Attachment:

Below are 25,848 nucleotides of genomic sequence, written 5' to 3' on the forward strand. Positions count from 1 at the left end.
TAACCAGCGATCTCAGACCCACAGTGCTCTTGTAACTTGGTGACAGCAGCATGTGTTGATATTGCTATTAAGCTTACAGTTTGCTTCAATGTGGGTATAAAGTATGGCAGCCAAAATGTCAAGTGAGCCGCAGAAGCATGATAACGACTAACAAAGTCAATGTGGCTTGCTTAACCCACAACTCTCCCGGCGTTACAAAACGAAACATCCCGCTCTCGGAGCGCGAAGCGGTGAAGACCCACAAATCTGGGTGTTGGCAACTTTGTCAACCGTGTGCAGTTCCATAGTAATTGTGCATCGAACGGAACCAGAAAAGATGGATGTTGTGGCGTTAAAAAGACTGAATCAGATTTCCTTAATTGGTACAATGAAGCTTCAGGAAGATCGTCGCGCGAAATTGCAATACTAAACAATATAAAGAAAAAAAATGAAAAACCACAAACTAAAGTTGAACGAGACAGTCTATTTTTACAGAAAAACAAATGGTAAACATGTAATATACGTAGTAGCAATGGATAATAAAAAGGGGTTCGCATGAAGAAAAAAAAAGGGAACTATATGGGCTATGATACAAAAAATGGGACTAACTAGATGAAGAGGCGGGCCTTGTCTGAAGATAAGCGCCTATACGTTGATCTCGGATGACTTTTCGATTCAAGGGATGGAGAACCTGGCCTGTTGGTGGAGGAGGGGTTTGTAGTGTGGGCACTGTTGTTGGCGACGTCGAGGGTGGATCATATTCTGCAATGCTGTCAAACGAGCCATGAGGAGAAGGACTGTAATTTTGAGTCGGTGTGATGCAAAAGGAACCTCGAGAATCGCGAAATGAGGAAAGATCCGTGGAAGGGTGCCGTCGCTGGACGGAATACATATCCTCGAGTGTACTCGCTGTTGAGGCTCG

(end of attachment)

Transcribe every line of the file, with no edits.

Below are 25,848 nucleotides of genomic sequence, written 5' to 3' on the forward strand. Positions count from 1 at the left end.
TAACCAGCGATCTCAGACCCACAGTGCTCTTGTAACTTGGTGACAGCAGCATGTGTTGATATTGCTATTAAGCTTACAGTTTGCTTCAATGTGGGTATAAAGTATGGCAGCCAAAATGTCAAGTGAGCCGCAGAAGCATGATAACGACTAACAAAGTCAATGTGGCTTGCTTAACCCACAACTCTCCCGGCGTTACAAAACGAAACATCCCGCTCTCGGAGCGCGAAGCGGTGAAGACCCACAAATCTGGGTGTTGGCAACTTTGTCAACCGTGTGCAGTTCCATAGTAATTGTGCATCGAACGGAACCAGAAAAGATGGATGTTGTGGCGTTAAAAAGACTGAATCAGATTTCCTTAATTGGTACAATGAAGCTTCAGGAAGATCGTCGCGCGAAATTGCAATACTAAACAATATAAAGAAAAAAAATGAAAAACCACAAACTAAAGTTGAACGAGACAGTCTATTTTTACAGAAAAACAAATGGTAAACATGTAATATACGTAGTAGCAATGGATAATAAAAAGGGGTTCGCATGAAGAAAAAAAAAGGGAACTATATGGGCTATGATACAAAAAATGGGACTAACTAGATGAAGAGGCGGGCCTTGTCTGAAGATAAGCGCCTATACGTTGATCTCGGATGACTTTTCGATTCAAGGGATGGAGAACCTGGCCTGTTGGTGGAGGAGGGGTTTGTAGTGTGGGCACTGTTGTTGGCGACGTCGAGGGTGGATCATATTCTGCAATGCTGTCAAACGAGCCATGAGGAGAAGGACTGTAATTTTGAGTCGGTGTGATGCAAAAGGAACCTCGAGAATCGCGAAATGAGGAAAGATCCGTGGAAGGGTGCCGTCGCTGGACGGAATACATATCCTCGAGTGTACTCGCTGTTGAGGCTCG